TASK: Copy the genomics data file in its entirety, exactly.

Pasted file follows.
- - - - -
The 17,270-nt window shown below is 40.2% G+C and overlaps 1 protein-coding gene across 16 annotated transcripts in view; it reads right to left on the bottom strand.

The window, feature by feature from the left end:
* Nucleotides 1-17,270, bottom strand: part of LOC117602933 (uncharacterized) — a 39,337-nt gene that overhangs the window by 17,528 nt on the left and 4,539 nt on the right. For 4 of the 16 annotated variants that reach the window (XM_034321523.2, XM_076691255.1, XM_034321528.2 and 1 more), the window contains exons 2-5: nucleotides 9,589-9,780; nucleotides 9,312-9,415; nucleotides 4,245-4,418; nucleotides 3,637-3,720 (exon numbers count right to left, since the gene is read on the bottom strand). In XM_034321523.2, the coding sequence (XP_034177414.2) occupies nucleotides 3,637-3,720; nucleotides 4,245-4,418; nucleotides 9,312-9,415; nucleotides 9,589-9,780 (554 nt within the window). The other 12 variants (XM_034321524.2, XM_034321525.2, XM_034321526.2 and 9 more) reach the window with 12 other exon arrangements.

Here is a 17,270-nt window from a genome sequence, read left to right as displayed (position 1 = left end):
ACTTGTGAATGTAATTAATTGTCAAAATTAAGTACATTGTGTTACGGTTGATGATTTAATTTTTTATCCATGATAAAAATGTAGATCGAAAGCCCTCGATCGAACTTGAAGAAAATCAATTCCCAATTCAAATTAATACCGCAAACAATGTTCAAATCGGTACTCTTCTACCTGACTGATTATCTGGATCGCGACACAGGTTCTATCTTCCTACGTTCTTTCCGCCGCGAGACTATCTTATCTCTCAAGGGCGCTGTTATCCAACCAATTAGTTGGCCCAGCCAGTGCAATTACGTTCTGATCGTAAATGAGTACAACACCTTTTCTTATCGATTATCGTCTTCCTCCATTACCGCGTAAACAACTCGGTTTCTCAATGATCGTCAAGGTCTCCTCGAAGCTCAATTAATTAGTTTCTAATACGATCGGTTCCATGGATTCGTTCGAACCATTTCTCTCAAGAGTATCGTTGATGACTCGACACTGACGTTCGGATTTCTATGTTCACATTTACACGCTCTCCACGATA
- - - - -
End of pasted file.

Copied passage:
The 17,270-nt window shown below is 40.2% G+C and overlaps 1 protein-coding gene across 16 annotated transcripts in view; it reads right to left on the bottom strand.

The window, feature by feature from the left end:
* Nucleotides 1-17,270, bottom strand: part of LOC117602933 (uncharacterized) — a 39,337-nt gene that overhangs the window by 17,528 nt on the left and 4,539 nt on the right. For 4 of the 16 annotated variants that reach the window (XM_034321523.2, XM_076691255.1, XM_034321528.2 and 1 more), the window contains exons 2-5: nucleotides 9,589-9,780; nucleotides 9,312-9,415; nucleotides 4,245-4,418; nucleotides 3,637-3,720 (exon numbers count right to left, since the gene is read on the bottom strand). In XM_034321523.2, the coding sequence (XP_034177414.2) occupies nucleotides 3,637-3,720; nucleotides 4,245-4,418; nucleotides 9,312-9,415; nucleotides 9,589-9,780 (554 nt within the window). The other 12 variants (XM_034321524.2, XM_034321525.2, XM_034321526.2 and 9 more) reach the window with 12 other exon arrangements.

Here is a 17,270-nt window from a genome sequence, read left to right as displayed (position 1 = left end):
ACTTGTGAATGTAATTAATTGTCAAAATTAAGTACATTGTGTTACGGTTGATGATTTAATTTTTTATCCATGATAAAAATGTAGATCGAAAGCCCTCGATCGAACTTGAAGAAAATCAATTCCCAATTCAAATTAATACCGCAAACAATGTTCAAATCGGTACTCTTCTACCTGACTGATTATCTGGATCGCGACACAGGTTCTATCTTCCTACGTTCTTTCCGCCGCGAGACTATCTTATCTCTCAAGGGCGCTGTTATCCAACCAATTAGTTGGCCCAGCCAGTGCAATTACGTTCTGATCGTAAATGAGTACAACACCTTTTCTTATCGATTATCGTCTTCCTCCATTACCGCGTAAACAACTCGGTTTCTCAATGATCGTCAAGGTCTCCTCGAAGCTCAATTAATTAGTTTCTAATACGATCGGTTCCATGGATTCGTTCGAACCATTTCTCTCAAGAGTATCGTTGATGACTCGACACTGACGTTCGGATTTCTATGTTCACATTTACACGCTCTCCACGATA